The bald eagles of eastern Oklahoma’s Sequoyah National Wildlife Refuge hatched baby eagles right on schedule this year, just as they did in 2011.
Of course, you already know that, if you are one of the 150 or so people who participated in the refuge’s annual Eagle Watch Tour, or you have watched the eagles’ exploits on the live “eagle cam” feed.
Sequoyah National Wildlife Refuge is a great destination even without eagles. Just south of I-40 about 30 miles shy of the Arkansas border, the refuge features everything from bobcats to coots to snow geese. But during nesting season, bald eagles are the main attraction.
“There are many things to see, but everyone wants to see nesting eagles,” says Leann Bunn, a naturalist at nearby Tenkiller Lake. “There’s just something about that majestic bird and seeing them on the nest.”
With its distinctive white head and tail, hooked beak and what appears to be a fierce, penetrating gaze, a bald eagle is indeed a sight to behold. One can do exactly that on the refuge’s annual Eagle Watch Tour. Since 2001, the Sequoyah refuge has offered the tour on seven consecutive Saturdays in January through March.
The tour begins at refuge headquarters, where visitors watch the eagle cam feed on a 64-inch display. It is a remarkable sight: an eagle pair building their nest, incubating the eggs, eggs hatching and parents feeding their chicks.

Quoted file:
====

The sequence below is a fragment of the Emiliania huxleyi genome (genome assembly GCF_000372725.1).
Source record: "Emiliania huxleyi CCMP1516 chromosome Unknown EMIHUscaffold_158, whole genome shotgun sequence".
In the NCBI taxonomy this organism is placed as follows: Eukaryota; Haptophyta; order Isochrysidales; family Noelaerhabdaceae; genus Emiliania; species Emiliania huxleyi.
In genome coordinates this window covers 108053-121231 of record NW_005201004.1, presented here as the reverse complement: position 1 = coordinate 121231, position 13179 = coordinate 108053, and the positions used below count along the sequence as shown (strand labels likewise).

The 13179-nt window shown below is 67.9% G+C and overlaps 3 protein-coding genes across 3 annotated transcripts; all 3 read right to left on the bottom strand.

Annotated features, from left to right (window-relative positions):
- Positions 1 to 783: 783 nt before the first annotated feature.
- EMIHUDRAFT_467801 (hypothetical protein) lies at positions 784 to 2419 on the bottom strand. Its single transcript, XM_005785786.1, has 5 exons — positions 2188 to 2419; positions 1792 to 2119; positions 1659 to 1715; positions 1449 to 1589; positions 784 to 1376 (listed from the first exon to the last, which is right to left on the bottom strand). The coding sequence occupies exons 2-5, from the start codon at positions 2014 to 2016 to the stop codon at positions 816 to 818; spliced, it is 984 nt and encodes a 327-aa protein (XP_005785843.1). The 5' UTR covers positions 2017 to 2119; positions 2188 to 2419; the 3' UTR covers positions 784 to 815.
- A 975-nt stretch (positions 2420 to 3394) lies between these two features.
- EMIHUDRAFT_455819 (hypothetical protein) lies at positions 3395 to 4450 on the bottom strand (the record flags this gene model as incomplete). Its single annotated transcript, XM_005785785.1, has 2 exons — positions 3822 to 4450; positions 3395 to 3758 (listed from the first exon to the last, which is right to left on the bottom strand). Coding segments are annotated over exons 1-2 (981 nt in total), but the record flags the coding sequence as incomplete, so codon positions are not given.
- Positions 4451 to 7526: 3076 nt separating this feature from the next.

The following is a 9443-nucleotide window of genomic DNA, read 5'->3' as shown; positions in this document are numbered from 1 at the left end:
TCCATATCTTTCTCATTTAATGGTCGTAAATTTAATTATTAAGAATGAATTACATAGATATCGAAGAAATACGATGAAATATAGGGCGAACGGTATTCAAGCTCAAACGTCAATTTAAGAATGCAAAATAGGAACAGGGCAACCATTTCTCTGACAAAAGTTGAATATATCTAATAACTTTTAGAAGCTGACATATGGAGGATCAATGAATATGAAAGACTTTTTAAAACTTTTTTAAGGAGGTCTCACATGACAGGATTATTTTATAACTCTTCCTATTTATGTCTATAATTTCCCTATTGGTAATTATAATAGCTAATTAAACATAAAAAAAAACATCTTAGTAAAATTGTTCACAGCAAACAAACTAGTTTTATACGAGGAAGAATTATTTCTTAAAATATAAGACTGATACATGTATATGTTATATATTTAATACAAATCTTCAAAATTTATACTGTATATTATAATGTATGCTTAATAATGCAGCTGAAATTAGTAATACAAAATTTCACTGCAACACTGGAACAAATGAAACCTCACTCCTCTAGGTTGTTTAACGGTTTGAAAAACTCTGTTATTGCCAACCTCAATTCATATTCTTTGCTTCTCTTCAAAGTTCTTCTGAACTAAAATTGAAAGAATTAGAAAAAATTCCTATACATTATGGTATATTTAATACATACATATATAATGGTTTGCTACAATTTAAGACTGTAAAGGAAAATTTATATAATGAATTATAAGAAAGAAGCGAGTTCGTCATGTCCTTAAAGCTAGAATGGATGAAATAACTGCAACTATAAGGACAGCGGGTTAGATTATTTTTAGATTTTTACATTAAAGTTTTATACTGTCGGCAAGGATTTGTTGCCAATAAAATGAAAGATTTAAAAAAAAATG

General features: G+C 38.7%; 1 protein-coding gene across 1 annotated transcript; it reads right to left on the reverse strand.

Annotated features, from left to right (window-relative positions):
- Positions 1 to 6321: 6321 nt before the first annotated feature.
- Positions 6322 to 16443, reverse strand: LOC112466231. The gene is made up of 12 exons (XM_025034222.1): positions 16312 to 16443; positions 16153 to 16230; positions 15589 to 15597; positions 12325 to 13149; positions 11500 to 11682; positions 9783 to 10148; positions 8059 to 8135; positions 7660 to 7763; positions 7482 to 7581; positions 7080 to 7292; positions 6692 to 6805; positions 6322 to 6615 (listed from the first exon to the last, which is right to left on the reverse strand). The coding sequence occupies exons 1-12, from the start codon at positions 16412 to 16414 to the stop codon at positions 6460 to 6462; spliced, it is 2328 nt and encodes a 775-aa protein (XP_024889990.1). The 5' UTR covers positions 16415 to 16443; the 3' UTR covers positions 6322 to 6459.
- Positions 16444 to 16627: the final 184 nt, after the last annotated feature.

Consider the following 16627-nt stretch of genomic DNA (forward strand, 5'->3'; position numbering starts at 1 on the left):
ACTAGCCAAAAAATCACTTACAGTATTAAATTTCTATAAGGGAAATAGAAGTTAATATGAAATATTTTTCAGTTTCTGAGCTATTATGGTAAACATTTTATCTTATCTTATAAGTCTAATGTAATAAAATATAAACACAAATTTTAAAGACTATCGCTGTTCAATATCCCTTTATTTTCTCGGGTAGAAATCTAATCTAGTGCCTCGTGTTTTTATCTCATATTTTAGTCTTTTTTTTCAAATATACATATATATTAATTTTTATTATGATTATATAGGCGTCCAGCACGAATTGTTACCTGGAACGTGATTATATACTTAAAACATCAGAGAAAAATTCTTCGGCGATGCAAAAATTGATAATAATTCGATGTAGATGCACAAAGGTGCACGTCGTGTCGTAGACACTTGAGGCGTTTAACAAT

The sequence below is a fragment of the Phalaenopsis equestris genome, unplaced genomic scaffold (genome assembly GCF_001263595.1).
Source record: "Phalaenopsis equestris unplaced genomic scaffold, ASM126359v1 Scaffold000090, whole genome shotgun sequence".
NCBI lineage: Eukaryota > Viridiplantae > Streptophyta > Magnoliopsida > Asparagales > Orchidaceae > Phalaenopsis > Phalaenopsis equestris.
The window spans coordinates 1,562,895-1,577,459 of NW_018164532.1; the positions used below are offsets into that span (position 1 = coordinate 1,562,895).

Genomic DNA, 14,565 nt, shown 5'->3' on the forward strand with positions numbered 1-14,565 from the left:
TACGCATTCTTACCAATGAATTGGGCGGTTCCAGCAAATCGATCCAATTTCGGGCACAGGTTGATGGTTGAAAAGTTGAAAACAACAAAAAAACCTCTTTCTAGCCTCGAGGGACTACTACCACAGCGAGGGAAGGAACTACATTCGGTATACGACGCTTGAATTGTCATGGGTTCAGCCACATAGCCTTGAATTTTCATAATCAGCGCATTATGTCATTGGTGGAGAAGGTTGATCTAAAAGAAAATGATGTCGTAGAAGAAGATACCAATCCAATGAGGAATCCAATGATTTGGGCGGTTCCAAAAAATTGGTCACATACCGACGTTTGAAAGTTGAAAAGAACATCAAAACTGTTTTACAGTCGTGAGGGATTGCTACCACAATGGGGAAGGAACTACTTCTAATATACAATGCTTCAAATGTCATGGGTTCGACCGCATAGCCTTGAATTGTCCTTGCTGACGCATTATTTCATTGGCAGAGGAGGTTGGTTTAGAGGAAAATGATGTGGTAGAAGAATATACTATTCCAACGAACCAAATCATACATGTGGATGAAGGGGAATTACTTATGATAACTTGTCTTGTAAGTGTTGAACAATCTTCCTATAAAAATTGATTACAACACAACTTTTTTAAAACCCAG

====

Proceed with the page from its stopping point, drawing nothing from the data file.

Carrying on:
The eagle cam can also be viewed online and receives more than 4 million hits a year. Those who have watched this season’s reality show unfold saw three eagle eggs laid and hatched. The live feed (at www.suttoncenter.org) will continue until the eaglets “fledge” sometime in mid- to late-April.
As tour visitors watch the eagle cam, Ford and Bunn provide color commentary. Then the group loads up on the tour bus to view the eagles in their habitat. From a distance of 250 yards, visitors are able to watch the eagles through binoculars and spotting scopes.
Although bald eagles were once present in abundance all over our country, by the mid-20th century the species was nearly gone. No bald eagles were sighted in Oklahoma for several decades.
“That’s right,” says Bunn. “We almost didn’t have any bald eagles left in Oklahoma.”
Thanks to the Bald Eagle Protection Act (1940), the Endangered Species Act (1973) and the work of organizations such as the Sutton Avian Research Center near Bartlesville, bald eagles are thriving again in Oklahoma.
“The number of nesting bald eagle pairs in the state of Oklahoma was 70 to 75 in 2009. That number was up to about 100 last year,” says Chad Ford, visitor services specialist for Sequoyah National Wildlife Refuge.
The 2012 Eagle Watch Tour is over now. However, Ford was quick to say, “Tell everyone to be ready for next year.” The tour begins again on Jan. 19, 2013, and continues for six successive Saturdays. Tours are free and no registration is required. Just show up at the refuge headquarters at 9 a.m.
“I’d love to see more people coming for the tour,” Ford says.